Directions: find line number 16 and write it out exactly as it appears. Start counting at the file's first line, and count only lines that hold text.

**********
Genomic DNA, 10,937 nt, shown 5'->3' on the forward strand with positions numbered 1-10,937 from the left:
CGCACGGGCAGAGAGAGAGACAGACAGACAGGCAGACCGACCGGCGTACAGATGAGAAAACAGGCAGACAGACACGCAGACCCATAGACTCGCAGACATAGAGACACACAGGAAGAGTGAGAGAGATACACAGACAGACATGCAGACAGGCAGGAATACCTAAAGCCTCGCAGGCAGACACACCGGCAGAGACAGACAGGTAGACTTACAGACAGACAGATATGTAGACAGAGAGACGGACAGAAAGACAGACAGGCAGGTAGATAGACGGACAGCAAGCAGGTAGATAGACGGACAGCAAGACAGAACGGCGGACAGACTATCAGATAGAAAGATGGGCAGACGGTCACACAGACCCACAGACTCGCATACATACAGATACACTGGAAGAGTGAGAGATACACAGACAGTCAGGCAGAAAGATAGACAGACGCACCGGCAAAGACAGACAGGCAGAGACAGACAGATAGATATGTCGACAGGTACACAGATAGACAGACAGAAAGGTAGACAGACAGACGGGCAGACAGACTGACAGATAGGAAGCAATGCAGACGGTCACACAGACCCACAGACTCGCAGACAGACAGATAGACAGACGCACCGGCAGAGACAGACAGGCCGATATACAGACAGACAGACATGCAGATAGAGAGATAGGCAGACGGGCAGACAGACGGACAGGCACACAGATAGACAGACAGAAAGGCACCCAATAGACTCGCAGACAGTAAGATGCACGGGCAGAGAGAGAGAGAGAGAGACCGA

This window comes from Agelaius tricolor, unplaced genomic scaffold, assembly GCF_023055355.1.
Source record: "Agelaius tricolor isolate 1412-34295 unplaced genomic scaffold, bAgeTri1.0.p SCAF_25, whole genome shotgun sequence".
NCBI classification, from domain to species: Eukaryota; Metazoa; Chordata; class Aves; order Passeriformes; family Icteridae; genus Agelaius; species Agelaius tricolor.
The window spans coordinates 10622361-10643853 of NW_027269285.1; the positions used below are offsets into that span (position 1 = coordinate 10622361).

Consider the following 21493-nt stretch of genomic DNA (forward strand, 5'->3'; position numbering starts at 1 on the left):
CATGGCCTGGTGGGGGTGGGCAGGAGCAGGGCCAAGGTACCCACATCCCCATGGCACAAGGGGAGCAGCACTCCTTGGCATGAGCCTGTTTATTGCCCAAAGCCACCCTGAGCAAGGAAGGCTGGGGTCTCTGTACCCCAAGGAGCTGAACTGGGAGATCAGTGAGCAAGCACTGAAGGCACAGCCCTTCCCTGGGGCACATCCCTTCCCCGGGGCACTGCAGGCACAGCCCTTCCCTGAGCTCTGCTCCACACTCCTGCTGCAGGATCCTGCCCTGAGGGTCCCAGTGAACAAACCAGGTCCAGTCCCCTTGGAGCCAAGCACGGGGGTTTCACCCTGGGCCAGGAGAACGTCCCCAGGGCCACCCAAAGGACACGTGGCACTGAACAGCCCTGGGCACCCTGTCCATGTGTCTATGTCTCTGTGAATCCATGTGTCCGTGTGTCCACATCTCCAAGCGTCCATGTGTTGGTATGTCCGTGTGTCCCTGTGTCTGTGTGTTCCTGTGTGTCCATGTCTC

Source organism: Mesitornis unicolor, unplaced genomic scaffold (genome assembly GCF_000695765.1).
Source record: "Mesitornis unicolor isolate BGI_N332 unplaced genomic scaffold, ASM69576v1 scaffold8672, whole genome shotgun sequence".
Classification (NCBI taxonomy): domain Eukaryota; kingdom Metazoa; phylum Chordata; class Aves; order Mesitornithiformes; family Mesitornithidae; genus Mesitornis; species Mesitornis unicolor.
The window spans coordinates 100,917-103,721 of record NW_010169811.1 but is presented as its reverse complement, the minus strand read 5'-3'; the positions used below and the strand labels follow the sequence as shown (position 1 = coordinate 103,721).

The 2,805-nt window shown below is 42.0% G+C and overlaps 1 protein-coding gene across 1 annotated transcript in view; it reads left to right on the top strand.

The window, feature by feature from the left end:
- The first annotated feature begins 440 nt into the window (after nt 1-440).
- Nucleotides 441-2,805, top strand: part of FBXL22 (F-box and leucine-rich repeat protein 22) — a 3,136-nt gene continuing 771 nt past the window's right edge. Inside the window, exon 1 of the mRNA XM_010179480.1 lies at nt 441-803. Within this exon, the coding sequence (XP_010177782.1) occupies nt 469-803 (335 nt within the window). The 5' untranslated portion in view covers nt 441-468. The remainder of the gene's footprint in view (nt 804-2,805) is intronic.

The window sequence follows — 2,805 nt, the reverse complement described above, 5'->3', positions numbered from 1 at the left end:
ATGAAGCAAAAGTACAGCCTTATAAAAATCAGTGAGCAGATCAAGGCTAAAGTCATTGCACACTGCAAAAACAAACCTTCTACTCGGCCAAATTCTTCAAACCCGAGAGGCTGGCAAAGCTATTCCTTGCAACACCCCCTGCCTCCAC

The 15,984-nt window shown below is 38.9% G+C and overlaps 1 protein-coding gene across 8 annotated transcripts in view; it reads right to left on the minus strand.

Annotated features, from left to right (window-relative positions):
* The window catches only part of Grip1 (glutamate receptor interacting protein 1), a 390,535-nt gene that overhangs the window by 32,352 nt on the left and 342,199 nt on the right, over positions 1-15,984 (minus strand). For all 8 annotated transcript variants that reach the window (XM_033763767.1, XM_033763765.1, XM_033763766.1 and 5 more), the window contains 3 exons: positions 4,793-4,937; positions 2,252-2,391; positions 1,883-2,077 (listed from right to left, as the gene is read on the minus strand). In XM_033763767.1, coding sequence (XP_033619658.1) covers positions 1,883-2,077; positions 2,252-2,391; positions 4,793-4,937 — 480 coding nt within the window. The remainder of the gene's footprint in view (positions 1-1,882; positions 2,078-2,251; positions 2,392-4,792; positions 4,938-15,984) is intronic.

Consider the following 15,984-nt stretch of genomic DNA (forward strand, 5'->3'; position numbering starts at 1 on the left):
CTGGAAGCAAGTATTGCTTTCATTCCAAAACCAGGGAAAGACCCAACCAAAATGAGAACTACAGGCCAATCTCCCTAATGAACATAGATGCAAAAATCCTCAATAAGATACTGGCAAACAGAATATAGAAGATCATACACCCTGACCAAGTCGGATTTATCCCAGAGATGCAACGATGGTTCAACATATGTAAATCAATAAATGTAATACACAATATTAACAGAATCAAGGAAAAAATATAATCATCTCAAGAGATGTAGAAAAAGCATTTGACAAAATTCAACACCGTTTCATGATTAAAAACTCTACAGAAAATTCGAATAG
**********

- Nucleotides 441-2,805, top strand: part of FBXL22 (F-box and leucine-rich repeat protein 22) — a 3,136-nt gene continuing 771 nt past the window's right edge. Inside the window, exon 1 of the mRNA XM_010179480.1 lies at nt 441-803. Within this exon, the coding sequence (XP_010177782.1) occupies nt 469-803 (335 nt within the window). The 5' untranslated portion in view covers nt 441-468. The remainder of the gene's footprint in view (nt 804-2,805) is intronic.